The Press Association (PA) is undergoing the biggest transformation in its 150-year history as it moves to a digital-first newsroom, with changes for both staff and subscribers, it has said.
Shadowing the digital push across the news industry, PA is offering new “enriched digital feeds” – with copy, pictures, videos, social and graphics – that are ready to be published straight to web.
The feeds can be accessed and edited through the new PA Explore hub, which the agency’s editor Peter Clifton has described as a “one-stop shop” for all of its multimedia content.
Explore will also host up to 30,000 data-driven stories a month created by PA’s RADAR (Reporters and Data and Robots) team, which is in the process of being assembled.
A new service, PA Ready, will offer multimedia and social-led content that can plug straight into content management systems (CMS).
Clifton told Press Gazette: “What was important to me was while we maintain lots of great traditional things, like the words, we should also have a much richer more flexible service for our digital customers.
“Clearly it is an increasingly important part of our business so we needed to have a really important digital feed that catered to those needs.”
He added that while there were “still more customers who take the wire feeds” that “overtime that balance will shift and we will see more and more people engaging with those really rich digital feeds.”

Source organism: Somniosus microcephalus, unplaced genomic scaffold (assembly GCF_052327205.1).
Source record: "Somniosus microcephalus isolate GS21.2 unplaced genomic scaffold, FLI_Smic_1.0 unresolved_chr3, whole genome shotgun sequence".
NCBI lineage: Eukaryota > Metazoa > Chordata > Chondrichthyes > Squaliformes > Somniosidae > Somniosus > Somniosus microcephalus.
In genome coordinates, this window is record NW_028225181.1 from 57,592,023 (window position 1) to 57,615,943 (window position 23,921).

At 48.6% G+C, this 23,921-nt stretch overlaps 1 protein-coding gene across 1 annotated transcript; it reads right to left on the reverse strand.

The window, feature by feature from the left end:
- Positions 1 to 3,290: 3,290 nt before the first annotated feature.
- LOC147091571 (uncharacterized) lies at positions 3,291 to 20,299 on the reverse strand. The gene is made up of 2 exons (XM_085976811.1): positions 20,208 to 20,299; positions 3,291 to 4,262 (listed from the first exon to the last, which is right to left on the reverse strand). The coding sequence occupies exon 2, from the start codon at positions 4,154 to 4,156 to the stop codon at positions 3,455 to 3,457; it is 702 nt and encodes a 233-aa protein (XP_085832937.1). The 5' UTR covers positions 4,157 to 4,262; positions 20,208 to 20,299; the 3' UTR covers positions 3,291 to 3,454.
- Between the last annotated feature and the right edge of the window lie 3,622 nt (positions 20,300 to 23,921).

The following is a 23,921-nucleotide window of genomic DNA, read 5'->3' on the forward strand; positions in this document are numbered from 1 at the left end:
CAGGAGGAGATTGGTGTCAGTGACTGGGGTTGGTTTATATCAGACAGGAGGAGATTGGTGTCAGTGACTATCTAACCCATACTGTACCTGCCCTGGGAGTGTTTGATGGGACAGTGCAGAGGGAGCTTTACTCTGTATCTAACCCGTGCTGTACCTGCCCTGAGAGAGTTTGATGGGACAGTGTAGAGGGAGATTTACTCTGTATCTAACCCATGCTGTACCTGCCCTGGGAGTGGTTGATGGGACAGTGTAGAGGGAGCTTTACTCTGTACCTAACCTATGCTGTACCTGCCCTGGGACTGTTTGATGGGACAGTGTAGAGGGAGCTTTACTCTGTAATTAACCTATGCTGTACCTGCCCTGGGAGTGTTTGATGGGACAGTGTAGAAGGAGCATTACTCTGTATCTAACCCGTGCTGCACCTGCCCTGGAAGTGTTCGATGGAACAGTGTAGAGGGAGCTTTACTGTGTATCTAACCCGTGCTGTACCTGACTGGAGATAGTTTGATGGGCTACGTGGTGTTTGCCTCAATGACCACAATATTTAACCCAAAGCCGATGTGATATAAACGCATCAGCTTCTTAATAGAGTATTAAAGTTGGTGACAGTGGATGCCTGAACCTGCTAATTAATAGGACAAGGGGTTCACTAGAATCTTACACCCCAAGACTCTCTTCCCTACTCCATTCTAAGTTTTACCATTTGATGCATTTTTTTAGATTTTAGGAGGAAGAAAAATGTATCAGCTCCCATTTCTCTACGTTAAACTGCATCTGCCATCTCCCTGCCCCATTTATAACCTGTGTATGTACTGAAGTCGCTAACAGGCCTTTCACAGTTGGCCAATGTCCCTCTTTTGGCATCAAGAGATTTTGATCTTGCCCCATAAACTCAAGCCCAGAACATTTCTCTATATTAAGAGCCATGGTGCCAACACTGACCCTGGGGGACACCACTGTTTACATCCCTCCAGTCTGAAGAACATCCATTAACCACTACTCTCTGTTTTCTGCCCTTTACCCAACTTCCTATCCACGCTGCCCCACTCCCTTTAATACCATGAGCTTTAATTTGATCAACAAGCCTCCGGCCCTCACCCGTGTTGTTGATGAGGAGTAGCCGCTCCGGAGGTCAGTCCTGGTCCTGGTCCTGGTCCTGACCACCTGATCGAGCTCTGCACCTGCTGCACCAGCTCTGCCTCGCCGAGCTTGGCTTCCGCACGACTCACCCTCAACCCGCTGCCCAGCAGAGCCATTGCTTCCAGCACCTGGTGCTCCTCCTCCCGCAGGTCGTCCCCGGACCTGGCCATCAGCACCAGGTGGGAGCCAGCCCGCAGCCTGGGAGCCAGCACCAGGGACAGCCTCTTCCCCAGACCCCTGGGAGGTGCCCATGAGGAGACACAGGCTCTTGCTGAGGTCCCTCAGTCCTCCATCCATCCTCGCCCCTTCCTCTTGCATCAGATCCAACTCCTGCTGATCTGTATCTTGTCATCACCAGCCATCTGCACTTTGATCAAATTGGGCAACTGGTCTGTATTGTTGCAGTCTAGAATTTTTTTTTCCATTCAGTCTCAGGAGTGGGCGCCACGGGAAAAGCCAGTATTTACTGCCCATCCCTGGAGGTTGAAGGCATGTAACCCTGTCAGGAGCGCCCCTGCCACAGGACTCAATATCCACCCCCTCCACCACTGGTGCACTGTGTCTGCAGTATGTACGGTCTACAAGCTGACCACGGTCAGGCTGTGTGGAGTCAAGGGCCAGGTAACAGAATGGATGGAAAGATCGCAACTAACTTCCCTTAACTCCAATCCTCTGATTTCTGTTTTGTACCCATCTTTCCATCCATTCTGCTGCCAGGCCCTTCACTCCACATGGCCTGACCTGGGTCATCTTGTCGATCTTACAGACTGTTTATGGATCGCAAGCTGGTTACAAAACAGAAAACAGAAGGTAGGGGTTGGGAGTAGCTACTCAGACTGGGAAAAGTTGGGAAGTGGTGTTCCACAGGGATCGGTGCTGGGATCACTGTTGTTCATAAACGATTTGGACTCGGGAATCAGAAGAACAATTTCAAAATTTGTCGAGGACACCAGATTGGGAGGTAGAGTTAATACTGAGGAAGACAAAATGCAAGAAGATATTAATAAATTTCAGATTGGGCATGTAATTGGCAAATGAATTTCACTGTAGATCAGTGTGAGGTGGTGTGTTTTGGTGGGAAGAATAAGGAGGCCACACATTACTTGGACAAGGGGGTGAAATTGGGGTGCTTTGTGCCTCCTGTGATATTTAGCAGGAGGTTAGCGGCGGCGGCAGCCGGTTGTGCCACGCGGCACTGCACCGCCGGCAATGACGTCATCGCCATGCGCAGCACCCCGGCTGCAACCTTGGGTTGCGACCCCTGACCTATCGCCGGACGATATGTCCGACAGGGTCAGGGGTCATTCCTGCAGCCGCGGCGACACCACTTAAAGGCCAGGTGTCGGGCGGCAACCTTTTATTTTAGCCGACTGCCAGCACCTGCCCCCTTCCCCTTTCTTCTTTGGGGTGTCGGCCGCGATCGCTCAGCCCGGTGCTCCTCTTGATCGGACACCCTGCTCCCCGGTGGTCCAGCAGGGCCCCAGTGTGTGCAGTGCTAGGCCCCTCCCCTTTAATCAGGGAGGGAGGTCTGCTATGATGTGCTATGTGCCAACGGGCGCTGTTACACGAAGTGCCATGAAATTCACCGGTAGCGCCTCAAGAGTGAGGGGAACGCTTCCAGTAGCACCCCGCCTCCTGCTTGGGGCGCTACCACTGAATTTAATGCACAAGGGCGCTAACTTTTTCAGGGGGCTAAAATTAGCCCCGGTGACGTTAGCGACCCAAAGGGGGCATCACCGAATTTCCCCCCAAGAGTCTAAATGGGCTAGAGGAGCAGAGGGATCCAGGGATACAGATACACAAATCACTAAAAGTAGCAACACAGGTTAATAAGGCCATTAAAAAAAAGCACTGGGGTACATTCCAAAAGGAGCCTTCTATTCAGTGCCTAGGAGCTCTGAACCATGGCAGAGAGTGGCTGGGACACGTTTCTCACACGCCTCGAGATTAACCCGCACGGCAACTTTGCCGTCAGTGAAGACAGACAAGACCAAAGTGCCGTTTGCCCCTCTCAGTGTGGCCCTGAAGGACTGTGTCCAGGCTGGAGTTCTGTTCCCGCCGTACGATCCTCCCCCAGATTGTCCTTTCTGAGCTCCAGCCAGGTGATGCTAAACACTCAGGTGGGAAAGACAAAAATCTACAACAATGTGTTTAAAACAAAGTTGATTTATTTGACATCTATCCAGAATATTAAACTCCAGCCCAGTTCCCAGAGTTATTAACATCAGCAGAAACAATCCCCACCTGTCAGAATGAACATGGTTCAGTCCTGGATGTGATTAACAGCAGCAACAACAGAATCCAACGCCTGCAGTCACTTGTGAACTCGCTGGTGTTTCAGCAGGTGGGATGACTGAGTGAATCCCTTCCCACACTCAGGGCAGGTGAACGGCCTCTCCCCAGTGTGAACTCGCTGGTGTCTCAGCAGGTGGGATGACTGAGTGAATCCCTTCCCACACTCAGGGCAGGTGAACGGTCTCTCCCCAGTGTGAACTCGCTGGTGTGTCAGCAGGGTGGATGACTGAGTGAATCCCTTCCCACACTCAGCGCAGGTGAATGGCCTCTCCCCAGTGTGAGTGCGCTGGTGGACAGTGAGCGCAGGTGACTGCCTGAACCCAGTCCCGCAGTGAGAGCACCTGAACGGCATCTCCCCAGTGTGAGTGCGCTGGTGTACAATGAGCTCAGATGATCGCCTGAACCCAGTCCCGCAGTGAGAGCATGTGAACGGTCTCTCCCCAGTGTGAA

Multimedia content packages for sections including entertainment, lifestyle, science and technology, finance, real life, motoring and viral are already available, with news and sport set to complete the transition early next year having already partially rolled over.
The complete switchover of the agency’s editorial desks will see PA’s core service become multimedia, although its traditional wire services will continue to be provided.
Journalists at the agency will create content with multiple elements “as a matter of course”, the agency said.
In tandem with the editorial changes, journalists are now using a new CMS which uses a single workflow to create “rich” stories.
Said Clifton: “It must be the biggest set of changes that we have ever undergone at PA. We are genuinely transforming our newsroom to meet the changing needs of our customers.”